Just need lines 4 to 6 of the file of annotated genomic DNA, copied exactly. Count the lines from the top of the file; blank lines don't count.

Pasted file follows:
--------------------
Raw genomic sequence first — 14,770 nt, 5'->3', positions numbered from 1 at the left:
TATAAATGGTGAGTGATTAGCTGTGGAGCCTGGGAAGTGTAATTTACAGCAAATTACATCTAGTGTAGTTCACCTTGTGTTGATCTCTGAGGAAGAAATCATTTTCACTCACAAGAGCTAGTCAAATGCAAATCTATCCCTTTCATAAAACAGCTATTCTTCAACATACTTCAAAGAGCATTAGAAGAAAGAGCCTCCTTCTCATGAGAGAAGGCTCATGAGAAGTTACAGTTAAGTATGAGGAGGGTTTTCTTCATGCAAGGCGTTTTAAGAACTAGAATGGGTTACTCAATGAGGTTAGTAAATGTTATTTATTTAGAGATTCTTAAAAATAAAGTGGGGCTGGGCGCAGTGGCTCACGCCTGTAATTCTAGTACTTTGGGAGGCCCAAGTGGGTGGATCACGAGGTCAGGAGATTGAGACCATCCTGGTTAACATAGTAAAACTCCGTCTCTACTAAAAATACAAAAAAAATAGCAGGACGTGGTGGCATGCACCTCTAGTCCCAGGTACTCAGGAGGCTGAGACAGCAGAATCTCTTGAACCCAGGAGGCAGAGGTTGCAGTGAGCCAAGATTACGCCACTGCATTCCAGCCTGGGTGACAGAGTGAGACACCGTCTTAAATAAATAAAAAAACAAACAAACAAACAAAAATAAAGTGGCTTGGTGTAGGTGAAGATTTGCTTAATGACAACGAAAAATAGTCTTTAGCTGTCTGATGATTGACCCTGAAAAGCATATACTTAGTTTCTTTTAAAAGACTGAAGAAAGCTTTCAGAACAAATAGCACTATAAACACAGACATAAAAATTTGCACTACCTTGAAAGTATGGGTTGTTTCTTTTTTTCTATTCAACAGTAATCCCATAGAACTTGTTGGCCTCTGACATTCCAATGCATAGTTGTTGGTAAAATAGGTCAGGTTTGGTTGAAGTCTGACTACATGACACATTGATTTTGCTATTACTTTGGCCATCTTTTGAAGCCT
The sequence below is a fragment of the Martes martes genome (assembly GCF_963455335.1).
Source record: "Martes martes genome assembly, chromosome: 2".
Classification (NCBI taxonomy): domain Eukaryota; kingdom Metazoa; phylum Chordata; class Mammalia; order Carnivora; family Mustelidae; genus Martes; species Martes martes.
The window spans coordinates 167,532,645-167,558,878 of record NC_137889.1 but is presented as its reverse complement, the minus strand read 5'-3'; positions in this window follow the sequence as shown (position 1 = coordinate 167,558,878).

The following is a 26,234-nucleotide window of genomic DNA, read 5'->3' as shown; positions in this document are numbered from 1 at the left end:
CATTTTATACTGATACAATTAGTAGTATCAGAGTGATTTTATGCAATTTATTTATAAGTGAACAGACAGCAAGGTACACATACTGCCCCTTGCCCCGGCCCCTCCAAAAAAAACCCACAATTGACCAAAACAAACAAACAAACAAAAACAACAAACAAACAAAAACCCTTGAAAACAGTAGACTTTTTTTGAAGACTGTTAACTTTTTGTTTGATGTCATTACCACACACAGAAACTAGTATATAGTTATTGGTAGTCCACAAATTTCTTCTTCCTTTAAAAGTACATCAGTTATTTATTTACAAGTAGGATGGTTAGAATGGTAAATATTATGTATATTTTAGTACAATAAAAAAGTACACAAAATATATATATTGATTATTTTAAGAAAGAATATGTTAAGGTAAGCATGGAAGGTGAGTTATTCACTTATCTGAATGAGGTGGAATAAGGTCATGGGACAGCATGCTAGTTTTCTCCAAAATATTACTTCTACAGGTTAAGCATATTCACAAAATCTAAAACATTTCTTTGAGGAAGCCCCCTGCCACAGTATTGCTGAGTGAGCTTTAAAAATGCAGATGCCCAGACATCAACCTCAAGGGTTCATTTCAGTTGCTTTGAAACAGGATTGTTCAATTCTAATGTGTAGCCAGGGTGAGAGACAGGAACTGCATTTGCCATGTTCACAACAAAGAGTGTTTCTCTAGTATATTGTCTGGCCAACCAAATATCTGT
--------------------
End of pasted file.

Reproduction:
Source record: "Martes martes genome assembly, chromosome: 2".
Classification (NCBI taxonomy): domain Eukaryota; kingdom Metazoa; phylum Chordata; class Mammalia; order Carnivora; family Mustelidae; genus Martes; species Martes martes.
The window spans coordinates 167,532,645-167,558,878 of record NC_137889.1 but is presented as its reverse complement, the minus strand read 5'-3'; positions in this window follow the sequence as shown (position 1 = coordinate 167,558,878).